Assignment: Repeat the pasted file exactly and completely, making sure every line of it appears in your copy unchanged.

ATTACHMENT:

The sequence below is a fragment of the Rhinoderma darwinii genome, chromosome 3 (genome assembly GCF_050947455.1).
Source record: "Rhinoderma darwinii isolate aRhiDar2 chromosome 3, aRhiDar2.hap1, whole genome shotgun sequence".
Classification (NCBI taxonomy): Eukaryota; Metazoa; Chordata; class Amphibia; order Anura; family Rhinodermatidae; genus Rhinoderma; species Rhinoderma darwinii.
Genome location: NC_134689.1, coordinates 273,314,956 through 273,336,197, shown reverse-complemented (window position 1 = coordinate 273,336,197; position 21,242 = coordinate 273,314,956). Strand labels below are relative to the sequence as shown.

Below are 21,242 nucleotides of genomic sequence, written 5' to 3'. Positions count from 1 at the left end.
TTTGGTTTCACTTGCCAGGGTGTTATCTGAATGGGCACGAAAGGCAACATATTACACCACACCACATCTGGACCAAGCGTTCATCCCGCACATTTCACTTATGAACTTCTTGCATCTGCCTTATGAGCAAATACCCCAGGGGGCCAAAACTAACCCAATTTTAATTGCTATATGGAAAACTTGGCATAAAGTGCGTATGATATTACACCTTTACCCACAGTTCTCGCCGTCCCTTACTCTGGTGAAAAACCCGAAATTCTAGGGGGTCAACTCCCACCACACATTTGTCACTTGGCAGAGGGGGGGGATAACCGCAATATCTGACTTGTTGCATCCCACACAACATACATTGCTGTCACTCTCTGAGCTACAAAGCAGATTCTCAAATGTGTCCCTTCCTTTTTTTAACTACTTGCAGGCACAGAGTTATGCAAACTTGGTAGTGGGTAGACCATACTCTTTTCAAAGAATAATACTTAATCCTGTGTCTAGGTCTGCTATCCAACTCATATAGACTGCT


The sequence below is a fragment of the Rhinoderma darwinii genome, chromosome 3 (genome assembly GCF_050947455.1).
Source record: "Rhinoderma darwinii isolate aRhiDar2 chromosome 3, aRhiDar2.hap1, whole genome shotgun sequence".
Classification (NCBI taxonomy): Eukaryota; Metazoa; Chordata; class Amphibia; order Anura; family Rhinodermatidae; genus Rhinoderma; species Rhinoderma darwinii.
Genome location: NC_134689.1, coordinates 273,314,956 through 273,336,197, shown reverse-complemented (window position 1 = coordinate 273,336,197; position 21,242 = coordinate 273,314,956). Strand labels below are relative to the sequence as shown.

Below are 21,242 nucleotides of genomic sequence, written 5' to 3'. Positions count from 1 at the left end.
TTTGGTTTCACTTGCCAGGGTGTTATCTGAATGGGCACGAAAGGCAACATATTACACCACACCACATCTGGACCAAGCGTTCATCCCGCACATTTCACTTATGAACTTCTTGCATCTGCCTTATGAGCAAATACCCCAGGGGGCCAAAACTAACCCAATTTTAATTGCTATATGGAAAACTTGGCATAAAGTGCGTATGATATTACACCTTTACCCACAGTTCTCGCCGTCCCTTACTCTGGTGAAAAACCCGAAATTCTAGGGGGTCAACTCCCACCACACATTTGTCACTTGGCAGAGGGGGGGGATAACCGCAATATCTGACTTGTTGCATCCCACACAACATACATTGCTGTCACTCTCTGAGCTACAAAGCAGATTCTCAAATGTGTCCCTTCCTTTTTTTAACTACTTGCAGGCACAGAGTTATGCAAACTTGGTAGTGGGTAGACCATACTCTTTTCAAAGAATAATACTTAATCCTGTGTCTAGGTCTGCTATCCAACTCATATAGACTGCT